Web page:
A Recruiter’s Guide to Coding & Whiteboarding Interviews

2020-06-12 | BY Chelsea DeRose | IN Free Resources, Job Seekers, Resume & Interviews

A Recruiter’s Guide to Coding & Whiteboarding Interviews

It’s daunting to think about how many hundreds of ways you can prepare for a whiteboarding challenge or a coding portion of an interview. Of course there are practice problems and examples online, but how are you supposed to prepare your mind?

Most technical interview questions can be approached with a reliable system for success. If you have a system to fall back on, you’ll find it much easier to focus on your conversation with the interviewer(s). While it’s not a sure science, we’ve seen other software engineers succeed by following this system and wanted to share this straightforward, replicable formula. The approach below will help you simplify the challenge and eventually arrive at a creative response in five steps. 

Before You Begin, Know Your Audience 

It helps to think of your interviewer as your customer. As they lay out the initial problem, imagine that you’re sitting down with a potential client who is seeking your help with a specific challenge. Your goal is to solve their problem. It’s as simple as that. There is a tendency to overcomplicate the problem you are asked in an interview, but framing the conversation in this light can help you keep the right challenge in front of you. 

A) Keep it simple and efficient

B) Solve the problem they asked you to solve

Moreover, the more you know about your interviewer(s) in advance, the better you’ll be able to design to their needs. This means understanding the goals and motivations of each person on the hiring panel. Glassdoor recommends learning as much as possible about your interviewers (search they’re LinkedIn, Google them, get a feel for what they’re working on) so that you can better tailor your answers to their specific areas of interest. They are your customers, after all. 

5-part formula to ace technical interviews

1. Understand the SCOPE of the problem

Take the first few minutes to talk to your customer and get a better understanding of the problem, its limits, and its applications (use cases). If there are multiple people in the room, consider each person as an individual customer with a different agenda. What do they want to get out of this? How can you meet their needs?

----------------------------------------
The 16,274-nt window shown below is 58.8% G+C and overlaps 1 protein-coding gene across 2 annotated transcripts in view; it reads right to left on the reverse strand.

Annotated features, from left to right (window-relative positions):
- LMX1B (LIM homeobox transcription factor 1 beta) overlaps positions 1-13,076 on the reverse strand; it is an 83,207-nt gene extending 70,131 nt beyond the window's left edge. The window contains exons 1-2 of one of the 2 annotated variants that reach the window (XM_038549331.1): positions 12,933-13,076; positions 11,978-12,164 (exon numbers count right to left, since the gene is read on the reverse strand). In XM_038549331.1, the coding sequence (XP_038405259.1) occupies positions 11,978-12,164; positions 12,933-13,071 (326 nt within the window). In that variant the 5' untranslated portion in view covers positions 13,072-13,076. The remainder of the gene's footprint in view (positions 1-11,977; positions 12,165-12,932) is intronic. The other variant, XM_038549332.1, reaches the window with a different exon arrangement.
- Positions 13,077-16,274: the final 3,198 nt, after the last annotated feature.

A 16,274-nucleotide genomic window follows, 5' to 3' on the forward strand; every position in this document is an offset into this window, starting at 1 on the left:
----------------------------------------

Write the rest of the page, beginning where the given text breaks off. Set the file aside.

Google Engineer Anthony Mayes suggests repeating the question (in your own words!) back to your interviewers to make sure you are on the same page. Ask questions, listen intently, and pay close attention to details. I recommend starting with use cases; outline on the white board the use cases you’ve come up with. Document everything very carefully; you’ll want to refer back to these tests and use cases down the line. So much of the technical interview is actually about communication, so don’t forget to turn back around to your customers and check in with them regularly. 

2. Make Reasonable ASSUMPTIONS

Before diving into code, develop a set of assumptions. The more you can get your interviewer(s) to agree with you, the better – their buy-in will help make your life easier as you design and iterate based on these pre-approved assumptions. Again, document everything. If you aren’t physically in a room with a whiteboard, document on a screenshare or notepad.

3. DESIGN a working version

Your design and the assumptions that support it need to be simple but comprehensive. Though you want to keep things as clear as possible, you’re not trying to deliver an elementary version of what you’re capable of. Think simple, elegant, but thorough.

Begin by drawing out the major components, with the assurance to your customer that you will iterate more targeted versions. The key is to make this as easy as possible for you to succeed; don’t over design, balance tradeoffs to best satisfy the set of requirements, and avoid one way doors. Don’t back yourself into a corner. 

Once you’ve laid out the key components, start to elaborate your design strategy and clarify interfaces. Keep your scope tight for this initial version and plan to iterate in the next steps. Stick with simple data structures for a one-computer version before moving on. 

4. IDENTIFY your design’s current limitations

At this point you’ve mapped out your idea, ensured buy-in, and are on your way to a working solution to the problem. It’s time you identify and share any limitations, weaknesses, or potential pitfalls with your customer. Don’t shy away from confronting where your system can fail – it’ll show that you understand the process and are willing to correct/iterate. Start laying out a list of things to fix, one by one. 

5. REDESIGN (iterate) to address those limitations

Once your “fix-it” list is complete, start knocking items off as best you can. Iterate and elaborate. While you should definitely discuss the pros and cons when making tradeoffs – to clue the customer into your thinking process – it’s important to be decisive. Every project will have limitations and the customer knows that. They want to see you reason through a complex challenge before coming to a final, conclusive decision. 

Even without knowing the exact coding challenge you will be given, you can still complete the interview successfully by looking at the process as a simple system. Remember, hiring managers aren’t only searching for technical experts – they also want professionals who can clearly explain themselves, follow direction, and work under pressure. 

I’ve worked with hundreds of tech professionals as they pursue their dream jobs. If you have any more questions about the interview process, or if you’re looking for your next tech opportunity, please feel free to send me a message!

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